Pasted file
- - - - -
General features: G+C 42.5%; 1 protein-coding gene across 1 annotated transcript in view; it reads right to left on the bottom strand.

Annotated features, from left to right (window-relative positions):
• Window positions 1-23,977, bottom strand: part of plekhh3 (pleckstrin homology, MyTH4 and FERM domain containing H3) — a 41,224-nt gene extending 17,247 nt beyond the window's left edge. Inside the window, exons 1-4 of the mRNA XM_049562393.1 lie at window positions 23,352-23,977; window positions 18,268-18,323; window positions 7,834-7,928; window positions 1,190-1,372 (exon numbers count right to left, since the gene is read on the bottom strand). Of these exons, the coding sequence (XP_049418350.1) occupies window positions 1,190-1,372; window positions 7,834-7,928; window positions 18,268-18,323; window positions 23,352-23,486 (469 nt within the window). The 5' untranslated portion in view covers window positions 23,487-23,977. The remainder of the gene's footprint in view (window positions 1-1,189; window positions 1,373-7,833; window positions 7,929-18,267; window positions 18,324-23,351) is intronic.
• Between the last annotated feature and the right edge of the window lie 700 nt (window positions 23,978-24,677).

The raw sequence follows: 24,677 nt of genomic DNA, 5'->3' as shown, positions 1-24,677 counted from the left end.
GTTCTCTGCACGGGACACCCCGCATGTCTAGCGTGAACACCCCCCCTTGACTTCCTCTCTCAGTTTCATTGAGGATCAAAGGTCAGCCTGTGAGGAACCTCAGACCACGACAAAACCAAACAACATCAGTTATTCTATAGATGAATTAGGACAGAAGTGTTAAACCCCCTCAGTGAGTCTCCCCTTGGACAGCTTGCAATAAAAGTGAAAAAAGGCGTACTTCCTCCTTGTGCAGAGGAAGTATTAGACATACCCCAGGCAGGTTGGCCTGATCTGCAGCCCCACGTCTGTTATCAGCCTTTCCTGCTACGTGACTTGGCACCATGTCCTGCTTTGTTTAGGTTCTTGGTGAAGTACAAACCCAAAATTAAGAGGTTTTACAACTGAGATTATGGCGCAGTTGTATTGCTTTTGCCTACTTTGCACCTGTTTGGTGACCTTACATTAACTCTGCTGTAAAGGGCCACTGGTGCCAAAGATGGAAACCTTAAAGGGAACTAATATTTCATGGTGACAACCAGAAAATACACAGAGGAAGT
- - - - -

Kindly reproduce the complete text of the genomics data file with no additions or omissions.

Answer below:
General features: G+C 42.5%; 1 protein-coding gene across 1 annotated transcript in view; it reads right to left on the bottom strand.

Annotated features, from left to right (window-relative positions):
• Window positions 1-23,977, bottom strand: part of plekhh3 (pleckstrin homology, MyTH4 and FERM domain containing H3) — a 41,224-nt gene extending 17,247 nt beyond the window's left edge. Inside the window, exons 1-4 of the mRNA XM_049562393.1 lie at window positions 23,352-23,977; window positions 18,268-18,323; window positions 7,834-7,928; window positions 1,190-1,372 (exon numbers count right to left, since the gene is read on the bottom strand). Of these exons, the coding sequence (XP_049418350.1) occupies window positions 1,190-1,372; window positions 7,834-7,928; window positions 18,268-18,323; window positions 23,352-23,486 (469 nt within the window). The 5' untranslated portion in view covers window positions 23,487-23,977. The remainder of the gene's footprint in view (window positions 1-1,189; window positions 1,373-7,833; window positions 7,929-18,267; window positions 18,324-23,351) is intronic.
• Between the last annotated feature and the right edge of the window lie 700 nt (window positions 23,978-24,677).

The raw sequence follows: 24,677 nt of genomic DNA, 5'->3' as shown, positions 1-24,677 counted from the left end.
GTTCTCTGCACGGGACACCCCGCATGTCTAGCGTGAACACCCCCCCTTGACTTCCTCTCTCAGTTTCATTGAGGATCAAAGGTCAGCCTGTGAGGAACCTCAGACCACGACAAAACCAAACAACATCAGTTATTCTATAGATGAATTAGGACAGAAGTGTTAAACCCCCTCAGTGAGTCTCCCCTTGGACAGCTTGCAATAAAAGTGAAAAAAGGCGTACTTCCTCCTTGTGCAGAGGAAGTATTAGACATACCCCAGGCAGGTTGGCCTGATCTGCAGCCCCACGTCTGTTATCAGCCTTTCCTGCTACGTGACTTGGCACCATGTCCTGCTTTGTTTAGGTTCTTGGTGAAGTACAAACCCAAAATTAAGAGGTTTTACAACTGAGATTATGGCGCAGTTGTATTGCTTTTGCCTACTTTGCACCTGTTTGGTGACCTTACATTAACTCTGCTGTAAAGGGCCACTGGTGCCAAAGATGGAAACCTTAAAGGGAACTAATATTTCATGGTGACAACCAGAAAATACACAGAGGAAGT